We are introduced, at an early age, to the sweet wondernous of a cookie. From teething cookies to soothe the swollen aching gums of incoming incisors, onto animal crackers purchased in rectangular-shaped boxes bearing a string handle for easy toting by little fingers. Deciding which part of the animal should be eaten first-the trunk of the elephant or the tail of a lion-depended on how hungry one was. Savor each and every one or simply gobble them down as fast as possible.

My next cookie memory would be the ever famous, possibly all-time favorite, the chocolate chip cookie. There is nothing better than to bite into a round circle of baked dough sprinkled with gooey melt-in-your-mouth chocolate. A chocolate chip cookie can dry tears, heal broken hearts, mend scraped knees and elbows and solve sibling arguments. Most of the problems in the world could likely be solved by a properly baked, right out of the oven, chocolate chip cookie. The power of a cookie is underestimated.

I will attempt in the next 365 days to prepare and comment on a year’s worth of different cookies-one for each day. My goal is to share with others my extreme love of cookies-baking them and especially eating them! Feel free to send me your favorite recipe, your earliest cookie memories, or how cookies may have influenced your life. Cookies Rule!

Saturday, December 18, 2010

Cookie Recipe #350 - Maple Log Cabins and Trees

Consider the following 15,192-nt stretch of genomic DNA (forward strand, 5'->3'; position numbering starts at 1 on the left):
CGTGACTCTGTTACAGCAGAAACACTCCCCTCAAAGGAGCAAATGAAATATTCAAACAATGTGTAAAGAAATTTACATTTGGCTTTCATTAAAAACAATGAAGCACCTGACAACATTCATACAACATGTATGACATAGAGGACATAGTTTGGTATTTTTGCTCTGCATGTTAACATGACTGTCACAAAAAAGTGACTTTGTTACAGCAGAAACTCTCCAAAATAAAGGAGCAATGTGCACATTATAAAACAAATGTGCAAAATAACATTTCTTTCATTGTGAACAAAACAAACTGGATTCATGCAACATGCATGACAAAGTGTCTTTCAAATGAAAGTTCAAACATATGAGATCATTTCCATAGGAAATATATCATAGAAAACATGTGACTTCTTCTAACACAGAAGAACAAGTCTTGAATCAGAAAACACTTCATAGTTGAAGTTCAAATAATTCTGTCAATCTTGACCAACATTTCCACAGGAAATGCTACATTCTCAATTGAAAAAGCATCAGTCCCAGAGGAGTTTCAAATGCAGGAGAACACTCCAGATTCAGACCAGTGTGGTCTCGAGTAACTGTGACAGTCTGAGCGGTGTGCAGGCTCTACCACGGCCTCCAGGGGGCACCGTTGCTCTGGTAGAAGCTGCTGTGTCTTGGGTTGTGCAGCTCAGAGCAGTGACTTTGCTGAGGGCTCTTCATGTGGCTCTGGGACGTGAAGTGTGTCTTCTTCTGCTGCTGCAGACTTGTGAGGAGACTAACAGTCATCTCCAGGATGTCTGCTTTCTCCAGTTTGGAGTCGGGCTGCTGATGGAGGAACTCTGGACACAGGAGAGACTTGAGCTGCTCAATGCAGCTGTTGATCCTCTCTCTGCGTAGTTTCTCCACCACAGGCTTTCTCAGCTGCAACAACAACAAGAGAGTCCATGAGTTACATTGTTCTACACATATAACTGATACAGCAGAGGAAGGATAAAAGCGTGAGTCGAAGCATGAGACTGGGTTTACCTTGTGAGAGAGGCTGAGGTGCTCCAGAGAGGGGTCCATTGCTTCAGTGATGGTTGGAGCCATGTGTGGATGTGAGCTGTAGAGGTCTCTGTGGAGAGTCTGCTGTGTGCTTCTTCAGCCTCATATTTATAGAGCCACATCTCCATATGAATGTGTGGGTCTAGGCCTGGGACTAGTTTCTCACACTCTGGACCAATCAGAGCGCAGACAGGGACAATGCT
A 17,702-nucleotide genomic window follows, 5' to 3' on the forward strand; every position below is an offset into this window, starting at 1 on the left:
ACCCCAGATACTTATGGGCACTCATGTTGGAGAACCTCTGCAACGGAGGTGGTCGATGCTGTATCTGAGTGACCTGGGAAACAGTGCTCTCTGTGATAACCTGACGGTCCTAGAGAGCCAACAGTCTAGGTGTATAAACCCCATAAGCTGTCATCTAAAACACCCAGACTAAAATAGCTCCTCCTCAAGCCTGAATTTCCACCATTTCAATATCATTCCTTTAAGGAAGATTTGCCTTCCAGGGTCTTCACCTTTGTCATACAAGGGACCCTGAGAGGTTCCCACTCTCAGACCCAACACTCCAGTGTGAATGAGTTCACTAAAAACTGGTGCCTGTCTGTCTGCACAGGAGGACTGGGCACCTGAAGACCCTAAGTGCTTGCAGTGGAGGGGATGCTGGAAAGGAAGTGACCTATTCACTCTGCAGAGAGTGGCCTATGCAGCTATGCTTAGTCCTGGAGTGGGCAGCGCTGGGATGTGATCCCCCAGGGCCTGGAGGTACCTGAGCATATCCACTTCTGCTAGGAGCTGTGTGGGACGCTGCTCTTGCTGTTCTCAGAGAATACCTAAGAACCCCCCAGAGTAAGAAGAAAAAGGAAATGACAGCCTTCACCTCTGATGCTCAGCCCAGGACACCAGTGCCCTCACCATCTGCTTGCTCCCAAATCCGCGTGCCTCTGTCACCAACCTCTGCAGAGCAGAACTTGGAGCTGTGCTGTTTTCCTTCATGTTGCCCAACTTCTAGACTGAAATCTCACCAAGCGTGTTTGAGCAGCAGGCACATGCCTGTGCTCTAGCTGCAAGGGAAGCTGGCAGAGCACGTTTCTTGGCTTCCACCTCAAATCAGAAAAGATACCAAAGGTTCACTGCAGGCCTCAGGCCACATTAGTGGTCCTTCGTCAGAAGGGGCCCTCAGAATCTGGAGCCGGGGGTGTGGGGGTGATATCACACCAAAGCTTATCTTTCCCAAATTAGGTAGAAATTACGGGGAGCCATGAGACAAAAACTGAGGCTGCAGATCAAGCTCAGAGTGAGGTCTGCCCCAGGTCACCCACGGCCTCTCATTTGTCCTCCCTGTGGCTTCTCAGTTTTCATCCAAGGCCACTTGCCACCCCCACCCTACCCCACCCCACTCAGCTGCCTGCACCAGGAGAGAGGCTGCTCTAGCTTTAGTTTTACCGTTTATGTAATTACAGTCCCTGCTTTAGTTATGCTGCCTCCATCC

Oh, the sweetness of maple syrup...almost like eating a pancake or waffle drizzled in it without the stickiness. Make whatever shape you would like-experiment!

Ingredients: 1 1/2 cups butter, softened, 1 1/2 cups packed brown sugar, 2 eggs, 1/4 cup maple-flavored syrup (the real stuff is the best), 4 cups all-purpose flour, 1 cup finely chopped toasted pecans (or untoasted), 1 slightly beaten egg white, 1 tablespoon water. Maple Frosting: 2 tablespoons butter, 3/4-1 cup sifted powdered sugar, 3 tablespoons maple-flavored syrup, food coloring, if desired.

Instructions: In large mixing bowl, beat butter for 30 seconds. Add brown sugar and beat until combined. Add in eggs and syrup, mixing well. Stir in flour and pecans and beat until thoroughly incorporated.

Divide dough in half. Cover and chill for 1-2 hours or until easy to handle.

Preheat oven to 375 degrees. Divide each half of dough into 12 portions. Roll each portion into a 10-inch-long rope on lightly floured surface. For a cabin, cut a rope into five 2-inch logs. To assemble, place the three logs horizontally on an ungreased cookie sheet; press together slightly to form cabin. Place remaining two logs in an inverted V shape above cabin; press ends against cabin corners to form roof.

For a tree, cut a rope into six pieces: one 3-inch piece, one 2 1/2-inch piece, one 2-inch, two 1-inch, and one 1/2-inch. To assemble, place the 3-inch piece horizontally on the cookie sheet; add the 2 1/2-inch piece, the 2-inch, a 1-inch, and the 1/2-inch piece; press together slightly to form tree. Place remaining 1-inch piece vertically below tree; press in place to form trunk.

Brush trees and/or cabins with a mixture of egg white and water. Bake in preheated 375 degree oven 8-10 minutes or until edges are lightly browned. Cool on cookie sheet for 1 minute before carefully tranferring to wire racks to cool.

Make Maple frosting: In medium mixing bowl, beat butter. Gradually beat in 1/4 cup of the powdered sugar. Mix in maple syrup. Gradually beat in enough of the remaining powdered sugar to make of piping consistency. If desired, tint with food coloring. Decorate cookies with frosting. If desired, while frosting is still wet, add nonpareils or chopped nuts.

Makes about 2 dozen cookies.

"Better Homes and Gardens Biggest Book of Cookies", Meredith Corporation, Des Moines, IA, 2003.

Cookies Rule!!!

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